Raiders coach Tom Cable has issued a statement in response to ESPN’s Outside The Lines report regarding allegations that Cable had committed violence against a former wife and a former girlfriend.
“On only one occasion in my life have I ever touched a woman inappropriately,” Cable said in a statement read on the air by ESPN SportsCenter anchor Bob Ley. “More than 20 years ago, during my first marriage, I became aware that my wife, Sandy, has committed adultery. I became very angry and slapped her with an open hand. What I did was wrong, and I have regretted and felt sorrow about that moment ever since. . . .
“The incident involving Ms. Lutz in which she came to my home uninvited was fully investigated by the Alameda police department and I cooperated fully with that investigation. I never battered her in any way. The police concluded correctly that I had done nothing wrong and that was the end of the matter. It is most unfortunate that ESPN has given Miss Lutz this forum to revisit this incident when I did nothing wrong and . . . ESPN further chose not to provide me with an appropriate opportunity to respond.”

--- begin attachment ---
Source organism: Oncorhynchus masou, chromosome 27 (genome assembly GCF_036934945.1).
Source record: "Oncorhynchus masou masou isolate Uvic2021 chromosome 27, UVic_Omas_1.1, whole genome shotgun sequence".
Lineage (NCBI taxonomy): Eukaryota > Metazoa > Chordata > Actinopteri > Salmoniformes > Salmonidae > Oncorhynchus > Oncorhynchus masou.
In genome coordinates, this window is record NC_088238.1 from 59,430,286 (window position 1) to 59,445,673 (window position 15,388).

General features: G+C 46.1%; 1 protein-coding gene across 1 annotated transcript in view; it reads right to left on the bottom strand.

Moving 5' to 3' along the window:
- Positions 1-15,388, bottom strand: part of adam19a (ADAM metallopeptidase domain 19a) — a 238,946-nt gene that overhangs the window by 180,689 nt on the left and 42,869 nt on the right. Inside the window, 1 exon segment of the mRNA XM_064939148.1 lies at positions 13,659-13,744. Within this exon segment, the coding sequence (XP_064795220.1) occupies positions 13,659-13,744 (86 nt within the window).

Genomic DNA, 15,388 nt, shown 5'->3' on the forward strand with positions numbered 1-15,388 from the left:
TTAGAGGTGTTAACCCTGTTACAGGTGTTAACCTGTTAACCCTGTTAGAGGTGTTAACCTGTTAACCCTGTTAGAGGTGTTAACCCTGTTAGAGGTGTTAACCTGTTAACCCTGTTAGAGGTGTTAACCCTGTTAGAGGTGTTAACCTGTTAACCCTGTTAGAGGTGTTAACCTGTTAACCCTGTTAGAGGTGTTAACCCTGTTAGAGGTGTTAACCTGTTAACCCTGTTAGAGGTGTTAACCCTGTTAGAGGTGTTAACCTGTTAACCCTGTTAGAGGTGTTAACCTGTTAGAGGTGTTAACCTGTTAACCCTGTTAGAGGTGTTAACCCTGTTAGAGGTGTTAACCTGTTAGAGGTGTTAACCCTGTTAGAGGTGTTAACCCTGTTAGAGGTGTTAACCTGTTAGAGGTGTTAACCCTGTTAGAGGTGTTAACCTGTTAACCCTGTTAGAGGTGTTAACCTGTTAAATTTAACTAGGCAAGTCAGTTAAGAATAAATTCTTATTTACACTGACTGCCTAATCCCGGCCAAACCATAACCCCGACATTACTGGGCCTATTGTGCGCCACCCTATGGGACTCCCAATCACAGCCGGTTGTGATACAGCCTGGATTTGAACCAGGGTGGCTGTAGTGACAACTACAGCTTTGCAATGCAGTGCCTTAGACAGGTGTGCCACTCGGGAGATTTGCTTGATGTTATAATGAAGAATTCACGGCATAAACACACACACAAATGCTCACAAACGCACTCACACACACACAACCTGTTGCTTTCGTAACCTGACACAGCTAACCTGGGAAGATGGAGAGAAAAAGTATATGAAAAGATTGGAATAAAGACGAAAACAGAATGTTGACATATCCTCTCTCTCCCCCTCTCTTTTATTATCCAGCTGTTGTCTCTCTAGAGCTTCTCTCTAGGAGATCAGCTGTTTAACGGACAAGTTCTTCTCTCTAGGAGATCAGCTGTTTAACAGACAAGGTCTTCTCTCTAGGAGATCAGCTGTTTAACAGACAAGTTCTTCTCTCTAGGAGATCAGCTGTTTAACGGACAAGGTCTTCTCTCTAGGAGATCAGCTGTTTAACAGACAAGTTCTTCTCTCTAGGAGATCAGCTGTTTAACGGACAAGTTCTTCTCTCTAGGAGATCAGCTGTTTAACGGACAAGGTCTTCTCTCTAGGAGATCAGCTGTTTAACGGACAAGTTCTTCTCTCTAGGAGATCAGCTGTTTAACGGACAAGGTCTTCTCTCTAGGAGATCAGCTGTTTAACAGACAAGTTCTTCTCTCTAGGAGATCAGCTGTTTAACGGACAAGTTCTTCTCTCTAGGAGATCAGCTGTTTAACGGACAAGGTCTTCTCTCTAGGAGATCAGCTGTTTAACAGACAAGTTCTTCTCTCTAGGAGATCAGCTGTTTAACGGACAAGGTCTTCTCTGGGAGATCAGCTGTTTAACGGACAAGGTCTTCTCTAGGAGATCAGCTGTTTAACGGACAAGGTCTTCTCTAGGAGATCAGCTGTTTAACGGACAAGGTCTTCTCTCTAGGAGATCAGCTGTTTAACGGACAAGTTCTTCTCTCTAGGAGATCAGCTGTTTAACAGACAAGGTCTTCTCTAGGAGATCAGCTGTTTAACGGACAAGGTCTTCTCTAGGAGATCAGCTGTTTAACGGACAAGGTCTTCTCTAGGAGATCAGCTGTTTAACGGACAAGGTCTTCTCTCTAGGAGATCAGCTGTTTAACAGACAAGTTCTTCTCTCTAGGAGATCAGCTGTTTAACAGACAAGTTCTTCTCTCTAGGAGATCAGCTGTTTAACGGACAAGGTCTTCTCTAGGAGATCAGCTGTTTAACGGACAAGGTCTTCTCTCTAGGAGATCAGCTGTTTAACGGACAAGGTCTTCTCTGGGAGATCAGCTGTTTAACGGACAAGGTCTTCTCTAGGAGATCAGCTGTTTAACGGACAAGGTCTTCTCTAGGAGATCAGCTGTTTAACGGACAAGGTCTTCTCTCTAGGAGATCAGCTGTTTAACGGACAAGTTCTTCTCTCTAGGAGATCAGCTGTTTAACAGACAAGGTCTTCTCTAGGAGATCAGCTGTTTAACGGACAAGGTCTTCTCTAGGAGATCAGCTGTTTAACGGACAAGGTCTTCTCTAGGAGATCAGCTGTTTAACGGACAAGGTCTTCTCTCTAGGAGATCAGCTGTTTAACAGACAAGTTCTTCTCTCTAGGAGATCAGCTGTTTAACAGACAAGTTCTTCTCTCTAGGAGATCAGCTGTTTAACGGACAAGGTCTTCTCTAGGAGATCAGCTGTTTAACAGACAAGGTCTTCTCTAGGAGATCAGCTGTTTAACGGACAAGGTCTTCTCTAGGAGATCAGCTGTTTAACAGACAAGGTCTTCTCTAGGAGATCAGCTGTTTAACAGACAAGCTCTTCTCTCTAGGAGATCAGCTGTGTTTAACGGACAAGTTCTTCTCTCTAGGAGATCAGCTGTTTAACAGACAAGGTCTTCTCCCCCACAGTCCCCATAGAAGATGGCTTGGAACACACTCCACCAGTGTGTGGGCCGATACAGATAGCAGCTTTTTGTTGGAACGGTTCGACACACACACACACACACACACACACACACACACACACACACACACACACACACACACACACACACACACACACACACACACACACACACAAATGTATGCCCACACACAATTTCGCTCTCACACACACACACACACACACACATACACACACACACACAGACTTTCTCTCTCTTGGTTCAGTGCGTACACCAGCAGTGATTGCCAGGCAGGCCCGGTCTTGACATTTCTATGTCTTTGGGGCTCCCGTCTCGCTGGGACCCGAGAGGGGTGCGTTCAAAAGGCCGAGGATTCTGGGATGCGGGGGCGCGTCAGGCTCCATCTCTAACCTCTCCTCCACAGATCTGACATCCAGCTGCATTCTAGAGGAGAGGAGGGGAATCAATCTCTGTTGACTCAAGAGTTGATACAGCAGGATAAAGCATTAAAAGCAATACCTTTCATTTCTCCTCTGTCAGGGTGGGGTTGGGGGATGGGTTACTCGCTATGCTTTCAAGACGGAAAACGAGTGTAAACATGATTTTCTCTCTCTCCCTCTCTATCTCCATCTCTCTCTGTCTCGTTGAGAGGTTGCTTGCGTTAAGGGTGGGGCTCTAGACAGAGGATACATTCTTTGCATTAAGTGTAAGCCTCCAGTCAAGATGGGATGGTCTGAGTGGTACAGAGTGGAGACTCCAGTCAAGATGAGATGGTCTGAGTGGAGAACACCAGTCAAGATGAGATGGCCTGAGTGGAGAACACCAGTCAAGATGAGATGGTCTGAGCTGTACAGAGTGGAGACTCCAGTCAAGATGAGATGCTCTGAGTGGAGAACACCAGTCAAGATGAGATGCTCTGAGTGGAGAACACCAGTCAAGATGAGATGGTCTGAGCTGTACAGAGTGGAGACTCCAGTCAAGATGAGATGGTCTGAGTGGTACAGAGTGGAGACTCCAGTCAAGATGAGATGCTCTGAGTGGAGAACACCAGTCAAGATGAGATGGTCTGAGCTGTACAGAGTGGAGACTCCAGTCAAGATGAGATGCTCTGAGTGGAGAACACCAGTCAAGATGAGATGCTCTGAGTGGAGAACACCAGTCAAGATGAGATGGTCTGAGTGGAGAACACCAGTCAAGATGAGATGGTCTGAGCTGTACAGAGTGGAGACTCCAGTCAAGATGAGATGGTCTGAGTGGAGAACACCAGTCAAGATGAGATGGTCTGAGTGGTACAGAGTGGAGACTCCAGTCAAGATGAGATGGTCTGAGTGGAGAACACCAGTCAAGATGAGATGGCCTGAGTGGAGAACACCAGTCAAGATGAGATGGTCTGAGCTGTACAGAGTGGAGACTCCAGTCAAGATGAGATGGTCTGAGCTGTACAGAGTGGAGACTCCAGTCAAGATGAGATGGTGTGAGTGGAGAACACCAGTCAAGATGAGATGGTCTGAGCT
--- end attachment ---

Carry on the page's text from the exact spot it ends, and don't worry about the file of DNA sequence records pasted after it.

The allegation in the last sentence is significant. If true, ESPN failed to follow one of the primary principles of investigative journalism — giving the subject of damaging allegations a chance to tell his side of the story.
The alleged failure of ESPN to give Cable an appropriate chance to respond becomes even more curious in light of the specific history between the Raiders and ESPN. Last year, Chris Mortensen admitted that he failed to seek a comment from the Raiders regarding a story relating to the potential sale of controlling interest in the team.
“The Raiders have lost the privilege with me of running stories past
them for comment,” Mort said at the time. “This stems from their history of denials to most
stories I have reported — as well as others in the media — when those
stories have eventually proven to be true.” Mortensen later admitted that he was wrong, and he apologized to the Raiders.
Meanwhile, Mort now reports that the
league will soon issue a statement soon regarding the situation. In the statement, the league will commit to reviewing the allegations to determine
whether Cable has committed any violations of the Personal Conduct
As Mort points out, Goodell still hasn’t spoken to Cable regarding the allegations made by Raiders defensive assistant Randy Hanson. Mort assumes that Goodell hasn’t spoken to Cable because he has been cleared by authorities of any criminal responsibility.
Still, and as we’ve pointed out a few times, the fact that Cable won’t face criminal punishment doesn’t mean he didn’t do something to result in the fracturing of Hanson’s jaw, and we continued to be astounded by the fact that the league has, by all appearances, failed to conduct its own thorough, in-person investigation of the situation.